John Singer Sargent in Morocco

September 16, 2022 6 Comments

In 1879, years before he became known as the world’s most famous society portrait painter, John Singer Sargent left Paris, where he had trained as an artist in the studio of Carolus-Duran, and travelled south, to Spain and north Africa.  Carolus-Duran idolised Velasquez, and Sargent’s first stop was Madrid, to study paintings by Velasquez in the Prado Museum, and then on to Ronda, Granada and Seville, before he crossed from Gibraltar to Morocco.

John Singer Sargent, A Morocco street scene (1880) (Yale University Art Gallery)

Sargent wrote to a friend, Ben del Castillo, from Tangier on 4 January 1880:

Now the weather is beautiful and the temperature is just what it ought to be. We have rented a little Moorish house (which we don’t yet know from any other house in the town, the little white tortuous streets are so exactly alike) and we expect to enjoy a month or two in it very much. The patio open to the sky affords a studio light, and has the horseshoe arches, arabesques, tiles and other traditional Moorish ornaments. The roof is a white terrace, one of the thousand that form this odd town, sloping down to the sea.

John Singer Sargent, Open doorway, Morocco (1880) (Metropolitan Museum of Art)

The white buildings and winding streets of old Tangier and the coastal city of Tétuan excited Sargent’s artistic imagination. He spent days exploring them, taking with him a series of small thin mahogany boards and some oil paints.  His sketches, simple but carefully composed, are unlike almost anything else he had painted before, or was to paint in the rest of his long career.  They have much more in common with the works of the architectural painters of the Dutch Golden Age, and of proto-modern painters of plain surfaces like Thomas Jones Pencerrig than with the work Sargent is known for, or the work of his contemporaries.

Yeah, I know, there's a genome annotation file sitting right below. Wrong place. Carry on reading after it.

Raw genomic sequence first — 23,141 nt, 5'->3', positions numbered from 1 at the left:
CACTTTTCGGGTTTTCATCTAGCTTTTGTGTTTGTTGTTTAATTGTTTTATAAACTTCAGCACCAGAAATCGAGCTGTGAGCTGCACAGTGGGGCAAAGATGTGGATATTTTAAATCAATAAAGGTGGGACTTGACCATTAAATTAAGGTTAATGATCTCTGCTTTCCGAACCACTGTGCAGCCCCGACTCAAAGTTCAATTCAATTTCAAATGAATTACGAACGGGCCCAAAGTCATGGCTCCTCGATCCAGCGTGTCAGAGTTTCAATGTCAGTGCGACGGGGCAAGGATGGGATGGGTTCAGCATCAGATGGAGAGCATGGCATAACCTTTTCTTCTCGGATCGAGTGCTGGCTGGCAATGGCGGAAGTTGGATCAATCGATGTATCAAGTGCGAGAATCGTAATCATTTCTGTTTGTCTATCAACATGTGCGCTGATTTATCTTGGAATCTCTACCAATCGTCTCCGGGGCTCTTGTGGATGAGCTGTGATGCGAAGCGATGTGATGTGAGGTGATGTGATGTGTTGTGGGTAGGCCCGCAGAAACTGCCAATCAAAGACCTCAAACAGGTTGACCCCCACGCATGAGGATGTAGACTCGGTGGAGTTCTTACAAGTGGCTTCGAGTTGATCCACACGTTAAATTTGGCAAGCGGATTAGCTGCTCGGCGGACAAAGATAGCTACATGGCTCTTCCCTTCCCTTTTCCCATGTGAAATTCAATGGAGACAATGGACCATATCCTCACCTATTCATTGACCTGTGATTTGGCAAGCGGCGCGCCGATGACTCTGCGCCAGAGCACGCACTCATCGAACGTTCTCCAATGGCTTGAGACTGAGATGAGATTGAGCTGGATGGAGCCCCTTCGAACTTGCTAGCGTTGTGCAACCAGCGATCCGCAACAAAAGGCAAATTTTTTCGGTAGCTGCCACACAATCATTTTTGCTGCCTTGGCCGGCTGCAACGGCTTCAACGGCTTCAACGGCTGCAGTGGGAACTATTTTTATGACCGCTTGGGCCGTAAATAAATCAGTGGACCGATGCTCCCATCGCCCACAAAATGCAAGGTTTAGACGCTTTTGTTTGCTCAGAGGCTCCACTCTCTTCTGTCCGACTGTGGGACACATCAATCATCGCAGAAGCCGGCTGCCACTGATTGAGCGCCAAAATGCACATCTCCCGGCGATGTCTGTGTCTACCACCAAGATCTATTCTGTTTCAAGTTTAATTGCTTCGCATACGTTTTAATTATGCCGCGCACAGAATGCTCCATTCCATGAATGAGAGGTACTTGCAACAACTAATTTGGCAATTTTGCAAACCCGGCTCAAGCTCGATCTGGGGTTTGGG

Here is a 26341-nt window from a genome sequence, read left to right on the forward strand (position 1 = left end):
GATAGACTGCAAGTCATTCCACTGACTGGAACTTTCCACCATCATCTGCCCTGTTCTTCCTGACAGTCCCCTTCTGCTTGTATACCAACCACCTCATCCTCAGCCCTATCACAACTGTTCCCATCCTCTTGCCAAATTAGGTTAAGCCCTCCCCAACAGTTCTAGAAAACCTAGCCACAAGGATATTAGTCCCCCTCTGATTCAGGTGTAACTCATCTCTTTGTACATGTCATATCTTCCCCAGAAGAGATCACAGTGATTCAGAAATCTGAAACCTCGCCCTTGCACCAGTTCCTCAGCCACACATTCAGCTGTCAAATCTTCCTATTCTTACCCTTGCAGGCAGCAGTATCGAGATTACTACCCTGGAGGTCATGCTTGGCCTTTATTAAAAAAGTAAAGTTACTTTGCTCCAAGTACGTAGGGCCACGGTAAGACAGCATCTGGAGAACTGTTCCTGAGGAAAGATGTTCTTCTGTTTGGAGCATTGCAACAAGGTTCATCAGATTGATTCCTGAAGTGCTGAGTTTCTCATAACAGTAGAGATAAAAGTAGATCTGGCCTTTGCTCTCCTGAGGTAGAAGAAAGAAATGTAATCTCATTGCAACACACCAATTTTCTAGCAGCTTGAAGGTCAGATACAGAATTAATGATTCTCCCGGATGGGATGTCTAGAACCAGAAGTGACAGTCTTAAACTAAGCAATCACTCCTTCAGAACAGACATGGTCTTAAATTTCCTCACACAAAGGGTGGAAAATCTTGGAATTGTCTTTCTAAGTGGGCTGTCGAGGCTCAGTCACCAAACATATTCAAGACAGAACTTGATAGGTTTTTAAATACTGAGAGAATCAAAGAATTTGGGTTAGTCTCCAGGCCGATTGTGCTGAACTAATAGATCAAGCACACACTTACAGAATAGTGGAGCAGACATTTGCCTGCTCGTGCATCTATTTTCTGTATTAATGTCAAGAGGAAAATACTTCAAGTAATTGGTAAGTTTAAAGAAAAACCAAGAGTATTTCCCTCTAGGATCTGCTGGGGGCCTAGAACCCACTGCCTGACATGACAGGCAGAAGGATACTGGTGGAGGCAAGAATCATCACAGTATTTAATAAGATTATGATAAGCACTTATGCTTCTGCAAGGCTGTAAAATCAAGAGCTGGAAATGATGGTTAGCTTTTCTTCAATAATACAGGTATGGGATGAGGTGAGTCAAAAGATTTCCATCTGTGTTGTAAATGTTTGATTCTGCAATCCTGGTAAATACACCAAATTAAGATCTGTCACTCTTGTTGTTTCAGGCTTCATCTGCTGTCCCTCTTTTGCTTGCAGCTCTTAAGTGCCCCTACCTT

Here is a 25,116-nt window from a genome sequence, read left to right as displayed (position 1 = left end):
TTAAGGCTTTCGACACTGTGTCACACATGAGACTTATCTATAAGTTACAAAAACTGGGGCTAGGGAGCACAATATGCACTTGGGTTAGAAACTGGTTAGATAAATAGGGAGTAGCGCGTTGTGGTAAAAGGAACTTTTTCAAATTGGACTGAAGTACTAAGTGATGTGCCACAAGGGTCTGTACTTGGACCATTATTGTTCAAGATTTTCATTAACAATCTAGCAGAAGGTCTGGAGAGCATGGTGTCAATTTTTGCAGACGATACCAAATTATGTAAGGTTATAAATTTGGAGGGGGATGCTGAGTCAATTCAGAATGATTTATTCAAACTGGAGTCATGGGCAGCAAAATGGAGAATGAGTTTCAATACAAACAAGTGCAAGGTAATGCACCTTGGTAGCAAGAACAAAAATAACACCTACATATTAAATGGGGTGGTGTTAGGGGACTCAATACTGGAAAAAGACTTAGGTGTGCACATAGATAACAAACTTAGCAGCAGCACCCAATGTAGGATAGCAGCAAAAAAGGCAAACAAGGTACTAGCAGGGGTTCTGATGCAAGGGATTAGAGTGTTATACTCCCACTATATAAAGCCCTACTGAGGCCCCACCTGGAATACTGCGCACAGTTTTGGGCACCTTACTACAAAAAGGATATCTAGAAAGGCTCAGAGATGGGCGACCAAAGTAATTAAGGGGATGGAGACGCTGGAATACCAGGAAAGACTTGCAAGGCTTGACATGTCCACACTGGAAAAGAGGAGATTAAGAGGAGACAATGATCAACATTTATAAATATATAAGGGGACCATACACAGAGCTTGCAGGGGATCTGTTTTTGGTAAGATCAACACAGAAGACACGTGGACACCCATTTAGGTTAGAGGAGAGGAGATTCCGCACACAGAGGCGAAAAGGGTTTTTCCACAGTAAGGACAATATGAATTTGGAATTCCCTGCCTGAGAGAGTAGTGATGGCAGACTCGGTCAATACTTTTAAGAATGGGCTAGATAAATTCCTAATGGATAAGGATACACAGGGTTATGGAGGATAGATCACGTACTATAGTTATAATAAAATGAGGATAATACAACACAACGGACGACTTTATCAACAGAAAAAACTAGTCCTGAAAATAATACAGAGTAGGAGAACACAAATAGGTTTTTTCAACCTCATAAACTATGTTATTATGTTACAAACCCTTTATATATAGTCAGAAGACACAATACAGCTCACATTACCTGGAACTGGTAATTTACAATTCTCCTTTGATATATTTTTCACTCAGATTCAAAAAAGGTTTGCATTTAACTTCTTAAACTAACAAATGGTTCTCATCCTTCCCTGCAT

John Singer Sargent, Courtyard, Tétuan, Morocco (1880) (Metropolitan Museum of Art)

What interests Sargent most is the brilliance of the light of Tangier, and how it differs according to whether it appeared directly, or as reflected on the white walls of buildings or steps.  He complicates the simple geometries in the shapes of the buildings by cropping them, and adds a further complication by his careful treatment of the varied textures of their walls.

John Singer Sargent, White walls in sunlight, Morocco (1880) (Metropolitan Museum of Art)

The Morocco oil sketches were not quite without parallel in Sargent’s earlier work.  On the island of Capri in 1878 his eye was taken by a long staircase between two walls, and he captured the view in two strikingly modern paintings, ‘Capri’ and ‘Staircase in Capri’.  ‘Staircase’ is painted from the very bottom, looking up to the blue sky far above, the reflected light and shadows striking the walls and steps in different ways.  The treatment and effect are impressionistic.

John Singer Sargent, Moorish buildings on a cloudy day (1880) (Metropolitan Museum of Art)

It’s true that Sargent may have seen his oil sketches of Tangier’s streets as preparatory sketches for future larger canvases, where they might serve as mere backgrounds to human figures, but the care he took in making them suggests that he thought of them as independent works in their own right.  Today they look far ahead of their time in their combination of formal simplicity and tonal sophistication.